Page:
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Hawick Opera. 42nd. Street.
Hawick Opera. 42nd. Street.
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You don’t need a magic carpet or a supersonic jet to make your magical journey.

All you need to do, if you have not already done so this week, is go along Hawick High Street, walk through the entrance of Hawick Town Hall, climb a few stairs and you are there.

Hawick Opera 42nd. Street.

Hawick Opera 42nd. Street.

Hawick High Street has well and truly disappeared, and low and behold, by courtesy of Hawick Amateur Operatic Society, you are in 42nd Street, New York City.

And what’s more you find 42nd Street is paved with gold, because the company’s presentation of the Broadway hit show under the midas touch of producer Brian McGlasson, glitters from start to finish.

A leading performer on the stage, before venturing into producing, Brian has been the man behind many big Border hit shows in the past, and this one is in the same mould.

It’s got glitz, glamour, flair and style and is simply a wonderful colourful show.

Hawick Opera. 42nd. Street.

Hawick Opera. 42nd. Street.

42nd Street has indeed many highlights, among them some absolutely dazzling dance routines.

The stage is continually set alight with really red hot numbers that sizzle no end.

The delight of tap dancing in particular is seen at its very best, and all the dancers excel to a high degree under the guidance of choreographer Anne Anderson, who has to be delighted that all the hard work she has put in behind the scenes has paid such great dividends.

Also deserving the plaudits in the production team is musical director Derek Calder. Derek has had a long association with the Hawick company and is always in tune in every way, as is his orchestra.

Set in the America of 1933, 42nd Street is a show about the making of a show, Pretty Lady.

It has a good story line, that conjures up some splendid characters, with the main theme being of how small town girl, Peggy Sawyer, emerges to take over from ageing star Dorothy Brock.

A line directed towards the character of Peggy Sawyer, says:

“You’re going out there a youngster, but you’ve got to come back a star.”

And Rachel Inglis who plays the part of Peggy, emerges a star, right from the Milky Way.

Rachel is absolutely fabulous. Apart from showing great acting ability as the innocent, naïve young girl from Allentown, she shows she can sing, and dance, and she gives a dynamic knockout performance.

Yes, Rachel is certainly a star.

Deborah Lyons, shines as well in the role of Dorothy Brock.

Making her debut on the Hawick operatic stage as a child in the Society’s 1971 production of The Sound of Music, Deborah has since appeared in many a show. She was a talented youngster and in 42nd Street, one sees that this talent has not left her.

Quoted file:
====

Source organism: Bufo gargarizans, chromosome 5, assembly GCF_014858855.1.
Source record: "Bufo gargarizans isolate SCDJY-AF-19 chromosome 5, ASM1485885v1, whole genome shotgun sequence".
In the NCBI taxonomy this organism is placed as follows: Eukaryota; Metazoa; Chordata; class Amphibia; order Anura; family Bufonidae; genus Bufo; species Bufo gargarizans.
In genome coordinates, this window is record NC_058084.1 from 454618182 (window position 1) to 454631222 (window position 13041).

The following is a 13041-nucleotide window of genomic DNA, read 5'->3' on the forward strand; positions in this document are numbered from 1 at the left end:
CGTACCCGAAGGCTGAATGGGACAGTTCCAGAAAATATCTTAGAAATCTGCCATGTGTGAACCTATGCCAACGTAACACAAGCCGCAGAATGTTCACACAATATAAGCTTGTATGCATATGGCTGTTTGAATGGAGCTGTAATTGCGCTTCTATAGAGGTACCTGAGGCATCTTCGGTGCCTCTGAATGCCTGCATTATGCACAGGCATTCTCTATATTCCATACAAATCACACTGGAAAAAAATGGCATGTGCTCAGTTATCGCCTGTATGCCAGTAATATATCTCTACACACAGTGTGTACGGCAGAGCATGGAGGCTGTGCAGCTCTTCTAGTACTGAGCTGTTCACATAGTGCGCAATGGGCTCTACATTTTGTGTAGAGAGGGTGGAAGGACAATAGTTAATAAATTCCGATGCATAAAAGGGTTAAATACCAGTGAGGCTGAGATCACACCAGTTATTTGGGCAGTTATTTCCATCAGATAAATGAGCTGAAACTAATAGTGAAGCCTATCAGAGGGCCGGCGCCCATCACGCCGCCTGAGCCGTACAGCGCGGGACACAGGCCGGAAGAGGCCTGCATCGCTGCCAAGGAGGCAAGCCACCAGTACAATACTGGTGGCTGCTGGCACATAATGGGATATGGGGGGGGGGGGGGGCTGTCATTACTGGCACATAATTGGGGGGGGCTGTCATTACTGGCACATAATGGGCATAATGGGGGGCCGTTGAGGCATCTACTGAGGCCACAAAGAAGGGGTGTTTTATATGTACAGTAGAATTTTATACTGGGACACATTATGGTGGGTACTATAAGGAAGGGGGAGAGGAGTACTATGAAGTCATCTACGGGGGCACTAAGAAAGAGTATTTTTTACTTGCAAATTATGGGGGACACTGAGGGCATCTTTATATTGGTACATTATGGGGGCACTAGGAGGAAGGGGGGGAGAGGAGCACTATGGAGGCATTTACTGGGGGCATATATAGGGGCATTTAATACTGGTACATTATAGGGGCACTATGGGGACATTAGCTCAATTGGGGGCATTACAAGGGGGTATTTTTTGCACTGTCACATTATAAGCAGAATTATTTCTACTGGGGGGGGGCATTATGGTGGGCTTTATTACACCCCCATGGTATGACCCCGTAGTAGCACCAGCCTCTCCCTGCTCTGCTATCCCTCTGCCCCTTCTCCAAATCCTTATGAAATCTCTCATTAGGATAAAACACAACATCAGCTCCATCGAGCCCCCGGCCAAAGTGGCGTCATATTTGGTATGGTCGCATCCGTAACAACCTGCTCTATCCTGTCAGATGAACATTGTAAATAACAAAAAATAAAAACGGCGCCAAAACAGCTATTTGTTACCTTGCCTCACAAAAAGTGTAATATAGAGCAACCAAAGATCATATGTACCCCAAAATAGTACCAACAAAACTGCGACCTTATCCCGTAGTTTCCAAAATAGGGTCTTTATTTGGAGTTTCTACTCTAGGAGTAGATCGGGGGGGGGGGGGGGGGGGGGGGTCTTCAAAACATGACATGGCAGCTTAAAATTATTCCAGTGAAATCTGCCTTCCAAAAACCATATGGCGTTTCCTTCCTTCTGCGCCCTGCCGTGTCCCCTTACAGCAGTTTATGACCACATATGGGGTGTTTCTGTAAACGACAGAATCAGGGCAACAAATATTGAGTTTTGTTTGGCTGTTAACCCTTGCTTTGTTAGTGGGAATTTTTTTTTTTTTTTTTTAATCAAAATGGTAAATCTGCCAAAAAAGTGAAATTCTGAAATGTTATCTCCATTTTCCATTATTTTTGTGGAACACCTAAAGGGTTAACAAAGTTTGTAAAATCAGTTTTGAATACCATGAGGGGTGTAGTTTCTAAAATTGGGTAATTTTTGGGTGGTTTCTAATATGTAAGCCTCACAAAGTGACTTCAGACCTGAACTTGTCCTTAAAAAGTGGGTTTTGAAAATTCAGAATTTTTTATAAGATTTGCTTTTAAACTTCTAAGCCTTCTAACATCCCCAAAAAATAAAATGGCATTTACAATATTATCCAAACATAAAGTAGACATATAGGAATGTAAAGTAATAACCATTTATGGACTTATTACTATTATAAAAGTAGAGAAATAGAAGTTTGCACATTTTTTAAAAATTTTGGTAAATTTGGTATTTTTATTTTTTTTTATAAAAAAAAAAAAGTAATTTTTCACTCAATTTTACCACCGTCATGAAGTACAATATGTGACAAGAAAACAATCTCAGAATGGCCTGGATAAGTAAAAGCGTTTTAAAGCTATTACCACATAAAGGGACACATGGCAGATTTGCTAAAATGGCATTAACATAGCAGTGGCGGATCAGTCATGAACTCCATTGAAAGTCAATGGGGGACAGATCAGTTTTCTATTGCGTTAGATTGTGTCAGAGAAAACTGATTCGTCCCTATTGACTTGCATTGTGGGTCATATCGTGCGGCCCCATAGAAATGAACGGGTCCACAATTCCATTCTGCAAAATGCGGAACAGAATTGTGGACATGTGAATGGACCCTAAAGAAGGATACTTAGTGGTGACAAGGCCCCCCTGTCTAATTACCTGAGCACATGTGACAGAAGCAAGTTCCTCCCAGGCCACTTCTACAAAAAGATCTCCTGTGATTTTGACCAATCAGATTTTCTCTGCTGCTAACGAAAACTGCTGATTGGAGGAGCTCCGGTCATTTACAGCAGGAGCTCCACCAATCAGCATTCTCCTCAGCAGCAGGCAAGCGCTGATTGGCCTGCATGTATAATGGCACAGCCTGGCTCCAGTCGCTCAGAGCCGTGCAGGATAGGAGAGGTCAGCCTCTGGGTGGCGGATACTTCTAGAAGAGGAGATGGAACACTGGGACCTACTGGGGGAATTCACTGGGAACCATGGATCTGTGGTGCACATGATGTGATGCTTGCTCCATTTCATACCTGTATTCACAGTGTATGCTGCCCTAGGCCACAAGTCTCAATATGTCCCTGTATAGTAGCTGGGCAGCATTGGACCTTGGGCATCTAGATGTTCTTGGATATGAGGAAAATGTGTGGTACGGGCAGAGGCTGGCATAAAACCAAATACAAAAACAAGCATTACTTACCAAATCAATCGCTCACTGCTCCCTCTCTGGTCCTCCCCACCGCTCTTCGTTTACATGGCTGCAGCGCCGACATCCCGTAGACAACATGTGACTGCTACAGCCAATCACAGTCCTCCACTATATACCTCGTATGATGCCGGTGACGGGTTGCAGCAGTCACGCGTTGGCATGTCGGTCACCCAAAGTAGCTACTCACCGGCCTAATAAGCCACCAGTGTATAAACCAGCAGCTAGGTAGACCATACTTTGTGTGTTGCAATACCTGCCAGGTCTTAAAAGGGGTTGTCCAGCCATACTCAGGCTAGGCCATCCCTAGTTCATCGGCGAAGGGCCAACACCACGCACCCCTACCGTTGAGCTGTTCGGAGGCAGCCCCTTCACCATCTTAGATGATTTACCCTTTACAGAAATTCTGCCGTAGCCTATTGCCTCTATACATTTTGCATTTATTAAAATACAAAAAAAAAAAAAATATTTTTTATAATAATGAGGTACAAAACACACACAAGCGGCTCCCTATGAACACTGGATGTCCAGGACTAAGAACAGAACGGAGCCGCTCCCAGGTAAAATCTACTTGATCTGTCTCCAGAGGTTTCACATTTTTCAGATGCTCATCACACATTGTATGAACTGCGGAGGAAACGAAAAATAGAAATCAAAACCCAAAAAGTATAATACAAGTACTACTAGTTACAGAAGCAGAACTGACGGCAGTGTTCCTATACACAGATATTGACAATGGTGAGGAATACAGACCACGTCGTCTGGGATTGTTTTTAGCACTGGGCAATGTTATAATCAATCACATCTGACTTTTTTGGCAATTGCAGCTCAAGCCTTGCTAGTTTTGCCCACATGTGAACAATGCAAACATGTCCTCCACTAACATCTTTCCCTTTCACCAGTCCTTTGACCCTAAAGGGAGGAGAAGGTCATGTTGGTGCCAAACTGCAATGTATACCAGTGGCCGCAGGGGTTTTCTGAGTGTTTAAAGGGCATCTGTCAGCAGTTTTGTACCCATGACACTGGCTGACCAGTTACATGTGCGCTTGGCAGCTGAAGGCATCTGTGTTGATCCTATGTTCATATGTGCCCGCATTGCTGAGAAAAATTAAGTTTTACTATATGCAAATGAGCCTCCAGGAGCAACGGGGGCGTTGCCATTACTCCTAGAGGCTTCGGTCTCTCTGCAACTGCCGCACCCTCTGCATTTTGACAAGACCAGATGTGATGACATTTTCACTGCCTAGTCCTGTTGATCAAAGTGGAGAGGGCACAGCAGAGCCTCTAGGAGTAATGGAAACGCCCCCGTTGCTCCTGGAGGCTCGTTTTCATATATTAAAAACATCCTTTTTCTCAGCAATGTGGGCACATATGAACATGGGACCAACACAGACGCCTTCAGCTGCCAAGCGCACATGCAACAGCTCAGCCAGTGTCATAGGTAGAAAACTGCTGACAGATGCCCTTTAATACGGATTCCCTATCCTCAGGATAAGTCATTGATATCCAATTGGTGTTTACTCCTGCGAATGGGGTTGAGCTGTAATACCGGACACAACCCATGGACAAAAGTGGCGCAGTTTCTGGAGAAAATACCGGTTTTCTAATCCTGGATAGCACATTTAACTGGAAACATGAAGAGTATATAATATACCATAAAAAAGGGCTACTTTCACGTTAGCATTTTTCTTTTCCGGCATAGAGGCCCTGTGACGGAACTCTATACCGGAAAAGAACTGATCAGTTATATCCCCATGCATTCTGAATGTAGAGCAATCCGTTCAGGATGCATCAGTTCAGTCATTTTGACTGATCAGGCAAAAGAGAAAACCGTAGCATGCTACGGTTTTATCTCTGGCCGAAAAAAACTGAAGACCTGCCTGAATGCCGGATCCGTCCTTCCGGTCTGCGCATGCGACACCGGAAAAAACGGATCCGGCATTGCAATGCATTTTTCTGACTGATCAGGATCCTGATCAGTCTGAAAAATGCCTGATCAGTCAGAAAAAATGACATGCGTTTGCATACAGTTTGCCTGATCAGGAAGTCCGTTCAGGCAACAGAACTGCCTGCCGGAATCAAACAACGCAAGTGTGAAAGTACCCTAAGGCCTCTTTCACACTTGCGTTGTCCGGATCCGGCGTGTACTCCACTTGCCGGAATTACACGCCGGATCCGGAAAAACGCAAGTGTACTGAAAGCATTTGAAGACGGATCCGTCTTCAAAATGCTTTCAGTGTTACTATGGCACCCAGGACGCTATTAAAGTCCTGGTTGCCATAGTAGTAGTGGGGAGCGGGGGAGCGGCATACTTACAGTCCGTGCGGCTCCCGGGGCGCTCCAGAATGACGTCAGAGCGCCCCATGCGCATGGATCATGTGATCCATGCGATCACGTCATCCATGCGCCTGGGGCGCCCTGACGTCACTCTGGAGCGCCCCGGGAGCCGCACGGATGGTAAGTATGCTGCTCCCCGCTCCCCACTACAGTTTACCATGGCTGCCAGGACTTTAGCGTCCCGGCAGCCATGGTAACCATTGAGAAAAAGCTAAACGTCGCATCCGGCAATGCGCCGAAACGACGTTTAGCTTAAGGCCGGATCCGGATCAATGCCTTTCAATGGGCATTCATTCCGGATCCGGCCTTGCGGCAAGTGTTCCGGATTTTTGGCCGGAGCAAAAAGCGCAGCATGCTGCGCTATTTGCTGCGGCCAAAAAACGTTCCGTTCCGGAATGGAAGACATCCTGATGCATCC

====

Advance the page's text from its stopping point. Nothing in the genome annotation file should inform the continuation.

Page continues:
Iain Scott and Craig McCredie, two other seasoned campaigners, are also top notch in their respective roles of Julian Marsh and Billy Lawlor.

Both fit into their characters as if they were made to measure for the parts, and, what’s more, sing in style as well.

Relative newcomers Amanda Blacklock (Maggie Jones), Kevin Sykes (Andy Lee) and Ashley Wolf (Annie Reilly) sparkle too.

The list of quality performances does not stop here, as there is a crop of others, who emerge with flying colours in their parts.

The show also has a strong and lively chorus, and a sea of many excellent songs, that just flows along.

The costumes are lavish and spectacular and the stage a kaleidoscope of colour throughout.

42nd Street is certainly the place to have been this week.

If you have not hit it yet, there is still time to do so, as the show runs until Saturday.

And if you already, have I am sure you would love to make a return visit, for as the closing words of the show states,

“Come and meet those dancing feet on the avenue, I’m taking you to – 42nd Street.”

The full cast

Andy Lee Kevin Sykes

Maggie Jones Amanda Blacklock

Bert Barry Billy Rooney

Annie Reilly Ashley Wolf

Bill Lawlor Craig McCredie

Peggy Sawyer Rachel Inglis

Julian Marsh Iain Scott

Dorothy Brock Deborah Lyons

Abner Dillon Paul Lockie

Pat Denning Steve Low

Olive Mirjam Van Beek

Message boy Connor Bevin

Doctor Ross Aitkin

Gangster David Paterson

Waiter Steven Noble

Gypsy Tea Kettle Girls

Phyllis Clare Oliver

Lorraine Louise Szoneberg

Gladys Amy Bryson

Diane Pamela Scott

Ethel Lesley Fraser

Bar flies/dressers

Moira Boyd, Shelagh Duncan, Marie McSherry, Kirjam van Beek, Caroline Wilkinson

Dime Tap Dancers with Peggy and Annie

Frances Goldie, Emma Law, Joanne Law, Helen Nichol, Natalie Paterson, Gillian Paterson, Angela Thomson, Leanne Turnbull


Rachel Inglis, Ashley Wolf, Gillian Patterson, Natalie Paterson


Mirjam Van Beek, Sara Bell, Tracy Borthwick, Moira Boyd, Amy Bryson, Anne Clark, Shelagh Duncan,. Lesley Fraser, Ellen Halliday, Rachel Inglis, Marie McSherry, Clare Oliver, Natalie Paterson, Gillian Patterson, Pamela Scott, Louise Szoneberg, Howard Walker, Caroline Wilkinson, Ashley Wolf